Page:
Which of us, after spending long hours grappling with a new and incomprehensible computer program, hasn't longed for a friend who, smiling, would sit beside us and calmly explain all? Who, with never a word of complaint, would repeat points? Who would wait patiently while we practised? Who would explain those strange words in the manual?
Such paragons are few, alas. All the more reason, then, to welcome Training on CD. Designed to guide Mac users through popular applications, these CD-Roms are infinitely more user-friendly than hefty manuals, nor are they as expensive as some one-off training courses. Teachers and students of a range of subjects - most obviously graphic design, word processing and desk-top publishing - will soon think of them as indispensable.
The main section in each disc, Masterclass, contains movie lessons that describe procedures specific to the chosen application. In Clarisworks 3, for instance, users who choose "Painting" (one of 14 such topics) are then presented with 14 movie lessons with titles such as "Editing brush shapes", "Selecting" or "Rotating and resizing".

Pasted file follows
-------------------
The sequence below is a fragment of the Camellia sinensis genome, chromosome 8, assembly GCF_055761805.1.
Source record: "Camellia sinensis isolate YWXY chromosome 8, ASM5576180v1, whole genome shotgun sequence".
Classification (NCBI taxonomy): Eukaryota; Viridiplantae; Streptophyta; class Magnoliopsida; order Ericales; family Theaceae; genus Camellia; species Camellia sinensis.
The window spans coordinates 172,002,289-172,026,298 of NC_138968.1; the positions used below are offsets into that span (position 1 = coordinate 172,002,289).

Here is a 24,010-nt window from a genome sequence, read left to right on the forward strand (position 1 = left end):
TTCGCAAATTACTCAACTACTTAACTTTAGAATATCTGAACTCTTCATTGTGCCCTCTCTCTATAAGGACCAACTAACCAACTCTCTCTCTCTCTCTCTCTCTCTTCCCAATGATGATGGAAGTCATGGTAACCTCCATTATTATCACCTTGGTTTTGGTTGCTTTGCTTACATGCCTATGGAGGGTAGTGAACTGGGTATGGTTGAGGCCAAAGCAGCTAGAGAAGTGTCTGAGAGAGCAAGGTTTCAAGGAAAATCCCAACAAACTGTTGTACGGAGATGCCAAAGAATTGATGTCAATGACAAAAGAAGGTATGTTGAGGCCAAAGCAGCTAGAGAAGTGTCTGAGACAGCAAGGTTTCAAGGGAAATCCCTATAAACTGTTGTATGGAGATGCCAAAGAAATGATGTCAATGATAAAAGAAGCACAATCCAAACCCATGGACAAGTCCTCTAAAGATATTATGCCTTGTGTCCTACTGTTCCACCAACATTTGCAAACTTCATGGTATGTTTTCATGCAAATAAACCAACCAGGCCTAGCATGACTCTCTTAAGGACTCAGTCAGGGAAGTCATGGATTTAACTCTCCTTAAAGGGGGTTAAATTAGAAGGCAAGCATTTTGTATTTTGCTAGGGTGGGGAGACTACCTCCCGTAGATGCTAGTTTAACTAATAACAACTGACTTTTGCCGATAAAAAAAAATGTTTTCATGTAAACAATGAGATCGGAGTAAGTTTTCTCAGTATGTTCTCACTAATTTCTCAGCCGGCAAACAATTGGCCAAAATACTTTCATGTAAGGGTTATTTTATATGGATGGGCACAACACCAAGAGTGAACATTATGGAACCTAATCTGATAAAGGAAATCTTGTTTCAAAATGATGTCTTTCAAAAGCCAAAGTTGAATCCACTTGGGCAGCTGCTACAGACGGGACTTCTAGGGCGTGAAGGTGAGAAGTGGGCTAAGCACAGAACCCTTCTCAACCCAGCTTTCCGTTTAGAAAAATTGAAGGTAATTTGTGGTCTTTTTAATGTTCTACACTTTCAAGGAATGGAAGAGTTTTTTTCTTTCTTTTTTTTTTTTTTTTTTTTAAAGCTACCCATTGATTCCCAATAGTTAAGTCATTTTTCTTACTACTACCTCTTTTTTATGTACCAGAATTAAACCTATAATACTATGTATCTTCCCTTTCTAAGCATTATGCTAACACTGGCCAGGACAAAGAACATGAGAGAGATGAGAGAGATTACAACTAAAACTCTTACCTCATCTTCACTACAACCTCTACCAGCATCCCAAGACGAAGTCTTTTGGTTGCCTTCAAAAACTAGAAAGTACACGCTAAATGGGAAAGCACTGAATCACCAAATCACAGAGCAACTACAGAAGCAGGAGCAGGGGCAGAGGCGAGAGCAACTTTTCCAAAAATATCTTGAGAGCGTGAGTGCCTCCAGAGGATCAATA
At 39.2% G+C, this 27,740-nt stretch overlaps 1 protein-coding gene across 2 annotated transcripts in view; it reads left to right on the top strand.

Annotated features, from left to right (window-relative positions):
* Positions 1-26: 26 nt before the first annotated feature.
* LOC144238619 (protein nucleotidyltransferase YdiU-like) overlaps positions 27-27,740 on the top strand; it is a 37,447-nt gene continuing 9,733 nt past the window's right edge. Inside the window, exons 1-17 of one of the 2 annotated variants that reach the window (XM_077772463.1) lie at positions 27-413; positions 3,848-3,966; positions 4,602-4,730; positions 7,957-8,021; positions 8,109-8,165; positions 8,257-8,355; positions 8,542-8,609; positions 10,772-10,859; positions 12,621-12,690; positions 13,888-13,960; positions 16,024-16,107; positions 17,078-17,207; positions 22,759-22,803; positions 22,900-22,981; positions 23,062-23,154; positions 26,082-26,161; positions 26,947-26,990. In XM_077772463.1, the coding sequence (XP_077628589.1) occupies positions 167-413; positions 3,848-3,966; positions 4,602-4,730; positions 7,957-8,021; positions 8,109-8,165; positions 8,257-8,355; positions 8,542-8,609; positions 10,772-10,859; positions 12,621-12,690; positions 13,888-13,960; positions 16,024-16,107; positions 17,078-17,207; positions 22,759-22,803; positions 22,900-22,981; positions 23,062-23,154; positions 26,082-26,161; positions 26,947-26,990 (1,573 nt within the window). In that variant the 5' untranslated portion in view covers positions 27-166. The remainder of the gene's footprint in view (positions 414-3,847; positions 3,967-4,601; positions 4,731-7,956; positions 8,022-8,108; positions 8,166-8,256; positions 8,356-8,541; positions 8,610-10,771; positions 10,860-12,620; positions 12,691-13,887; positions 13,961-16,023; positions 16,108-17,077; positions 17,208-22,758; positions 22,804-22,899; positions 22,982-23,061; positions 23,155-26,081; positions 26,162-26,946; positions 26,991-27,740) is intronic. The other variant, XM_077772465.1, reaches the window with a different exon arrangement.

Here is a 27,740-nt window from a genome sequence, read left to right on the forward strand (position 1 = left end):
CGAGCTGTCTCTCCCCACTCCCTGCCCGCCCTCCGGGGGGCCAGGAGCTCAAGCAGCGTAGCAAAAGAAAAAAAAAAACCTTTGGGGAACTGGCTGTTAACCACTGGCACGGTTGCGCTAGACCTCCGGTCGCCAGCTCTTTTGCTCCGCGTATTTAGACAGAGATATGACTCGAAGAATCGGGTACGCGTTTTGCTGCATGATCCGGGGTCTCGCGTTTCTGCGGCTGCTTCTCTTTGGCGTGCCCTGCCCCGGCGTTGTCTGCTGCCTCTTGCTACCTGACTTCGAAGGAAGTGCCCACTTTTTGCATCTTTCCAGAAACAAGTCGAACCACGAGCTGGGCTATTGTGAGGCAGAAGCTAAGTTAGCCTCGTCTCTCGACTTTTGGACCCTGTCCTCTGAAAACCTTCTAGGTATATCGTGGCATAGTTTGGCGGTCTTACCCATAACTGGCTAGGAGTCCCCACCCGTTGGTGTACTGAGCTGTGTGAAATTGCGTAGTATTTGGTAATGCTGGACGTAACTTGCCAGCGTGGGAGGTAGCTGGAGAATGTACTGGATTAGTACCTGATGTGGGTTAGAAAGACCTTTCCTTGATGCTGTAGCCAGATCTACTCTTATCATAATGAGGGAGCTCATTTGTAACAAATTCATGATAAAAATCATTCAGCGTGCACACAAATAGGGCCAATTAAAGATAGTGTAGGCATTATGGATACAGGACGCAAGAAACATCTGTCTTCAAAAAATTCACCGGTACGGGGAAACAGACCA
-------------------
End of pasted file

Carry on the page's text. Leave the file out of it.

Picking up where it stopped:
Click on one, and the appropriate window appears, just as in the actual application. A voice guides users through the recommended procedure, cross- referring to other lessons where relevant. There is a "Jargon" button to explain just that, while a search facility enables users to go straight to the relevant section of a program without having to scroll through dozens of titles.
The beauty of all this lies not only in the number of movie lessons (140 in Clarisworks 3, for example, and 131 in Microsoft Office), but in the clarity of explanation and the ease with which one can practise any task. This is done by simply switching between the movie lesson and the corresponding window in the application itself. To replay or skip part of a lesson, users just move a slide along a control bar.
Simple to use, then, and easy to learn from, not least because of some very patient guidance. While the instructor for Quark Xpress 3.3 is perhaps a little brisk (though not unfriendly), those for Clarisworks 3 and Microsoft Office are authoritative but never intimidating.
Younger students especially will take to the gent on Clarisworks 3 as much because of his occasional typing errors as his ultra-cool delivery, while the cheery female guide on Microsoft Office can't help but leave one feeling pleased with even the slightest progress.
The perfect tutor, therefore? Not entirely: a search for "Picture box" in Quark Xpress 3.3 turned up an error message, nor were all possible options covered. And some rather small and fuzzy dialogue boxes don't do the eyes any favours. But these are minor blemishes. The overall excellence of these discs is what most people will focus upon.
Available from Quay 2 Multimedia Ltd, Cannon Wharf, 35 Evelyn Street, London SE8 5RT. Tel: 0171 2520252.